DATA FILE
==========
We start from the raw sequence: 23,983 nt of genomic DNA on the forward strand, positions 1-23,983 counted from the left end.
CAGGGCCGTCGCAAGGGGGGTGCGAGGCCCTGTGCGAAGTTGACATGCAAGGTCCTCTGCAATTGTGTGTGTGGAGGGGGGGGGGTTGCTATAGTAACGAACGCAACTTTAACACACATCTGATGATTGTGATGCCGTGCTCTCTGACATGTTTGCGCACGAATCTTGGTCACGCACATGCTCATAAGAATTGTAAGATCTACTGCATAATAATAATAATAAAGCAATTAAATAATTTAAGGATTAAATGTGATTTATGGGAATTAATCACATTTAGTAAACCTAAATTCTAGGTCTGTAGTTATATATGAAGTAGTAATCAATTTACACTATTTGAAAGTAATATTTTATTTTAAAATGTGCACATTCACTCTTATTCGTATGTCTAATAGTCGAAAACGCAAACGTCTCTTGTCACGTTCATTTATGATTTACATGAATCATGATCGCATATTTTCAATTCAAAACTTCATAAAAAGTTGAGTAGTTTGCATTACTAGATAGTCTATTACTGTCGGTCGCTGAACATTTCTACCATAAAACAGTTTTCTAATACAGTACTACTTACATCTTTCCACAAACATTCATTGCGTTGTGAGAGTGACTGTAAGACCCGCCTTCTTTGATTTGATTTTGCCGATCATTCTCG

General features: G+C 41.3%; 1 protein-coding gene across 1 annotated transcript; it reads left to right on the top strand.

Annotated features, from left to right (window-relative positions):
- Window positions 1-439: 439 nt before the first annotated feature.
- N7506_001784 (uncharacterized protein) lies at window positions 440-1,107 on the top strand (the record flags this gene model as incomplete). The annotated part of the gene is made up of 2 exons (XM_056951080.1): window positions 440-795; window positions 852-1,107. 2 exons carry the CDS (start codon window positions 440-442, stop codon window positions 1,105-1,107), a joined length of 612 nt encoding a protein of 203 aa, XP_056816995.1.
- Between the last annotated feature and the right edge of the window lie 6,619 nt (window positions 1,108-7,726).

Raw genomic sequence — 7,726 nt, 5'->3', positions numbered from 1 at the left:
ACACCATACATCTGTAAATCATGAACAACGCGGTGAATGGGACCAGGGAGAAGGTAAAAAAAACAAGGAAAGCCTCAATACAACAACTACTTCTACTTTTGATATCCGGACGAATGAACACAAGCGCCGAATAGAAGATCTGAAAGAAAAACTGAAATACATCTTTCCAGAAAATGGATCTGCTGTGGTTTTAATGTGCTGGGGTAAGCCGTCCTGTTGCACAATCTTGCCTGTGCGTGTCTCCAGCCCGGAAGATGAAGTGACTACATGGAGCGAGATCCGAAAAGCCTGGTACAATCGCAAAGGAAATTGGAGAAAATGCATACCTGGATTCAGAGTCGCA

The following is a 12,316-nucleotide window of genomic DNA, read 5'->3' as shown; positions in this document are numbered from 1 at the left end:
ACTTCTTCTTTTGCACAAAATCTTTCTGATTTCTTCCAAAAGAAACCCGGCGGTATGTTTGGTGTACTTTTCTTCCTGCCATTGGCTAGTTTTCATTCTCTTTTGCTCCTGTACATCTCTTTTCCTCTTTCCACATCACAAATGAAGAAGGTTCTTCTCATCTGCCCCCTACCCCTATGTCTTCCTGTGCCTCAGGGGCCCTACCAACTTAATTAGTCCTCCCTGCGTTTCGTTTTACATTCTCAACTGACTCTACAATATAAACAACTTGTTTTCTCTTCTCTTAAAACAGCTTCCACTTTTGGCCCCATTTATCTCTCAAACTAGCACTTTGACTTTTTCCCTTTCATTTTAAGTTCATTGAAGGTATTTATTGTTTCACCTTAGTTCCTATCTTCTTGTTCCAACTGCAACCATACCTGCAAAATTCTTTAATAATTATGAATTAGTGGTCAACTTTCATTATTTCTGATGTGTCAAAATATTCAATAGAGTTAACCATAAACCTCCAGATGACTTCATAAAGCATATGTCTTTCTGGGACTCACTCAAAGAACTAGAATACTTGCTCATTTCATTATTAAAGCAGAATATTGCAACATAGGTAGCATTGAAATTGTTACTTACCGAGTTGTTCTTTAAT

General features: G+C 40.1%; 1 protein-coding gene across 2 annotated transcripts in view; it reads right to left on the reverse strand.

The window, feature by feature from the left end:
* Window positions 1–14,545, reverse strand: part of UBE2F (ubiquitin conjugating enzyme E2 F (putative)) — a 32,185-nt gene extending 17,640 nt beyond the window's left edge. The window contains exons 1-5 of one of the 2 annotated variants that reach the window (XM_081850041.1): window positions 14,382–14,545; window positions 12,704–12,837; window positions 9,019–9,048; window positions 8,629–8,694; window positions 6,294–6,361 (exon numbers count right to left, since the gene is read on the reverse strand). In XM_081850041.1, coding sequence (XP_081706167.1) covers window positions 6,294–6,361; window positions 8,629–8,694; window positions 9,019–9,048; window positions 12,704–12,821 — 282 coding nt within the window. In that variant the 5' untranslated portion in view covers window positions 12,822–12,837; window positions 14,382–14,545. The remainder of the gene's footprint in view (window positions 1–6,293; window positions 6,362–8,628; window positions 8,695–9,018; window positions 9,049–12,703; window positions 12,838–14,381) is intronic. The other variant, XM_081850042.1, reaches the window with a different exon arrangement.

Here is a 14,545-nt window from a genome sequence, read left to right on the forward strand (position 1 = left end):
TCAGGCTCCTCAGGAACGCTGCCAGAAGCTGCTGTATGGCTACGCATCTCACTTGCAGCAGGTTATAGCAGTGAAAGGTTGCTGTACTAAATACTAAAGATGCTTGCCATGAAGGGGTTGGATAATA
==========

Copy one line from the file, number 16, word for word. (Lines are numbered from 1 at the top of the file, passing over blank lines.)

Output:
TCAGGCTCCTCAGGAACGCTGCCAGAAGCTGCTGTATGGCTACGCATCTCACTTGCAGCAGGTTATAGCAGTGAAAGGTTGCTGTACTAAATACTAAAGATGCTTGCCATGAAGGGGTTGGATAATA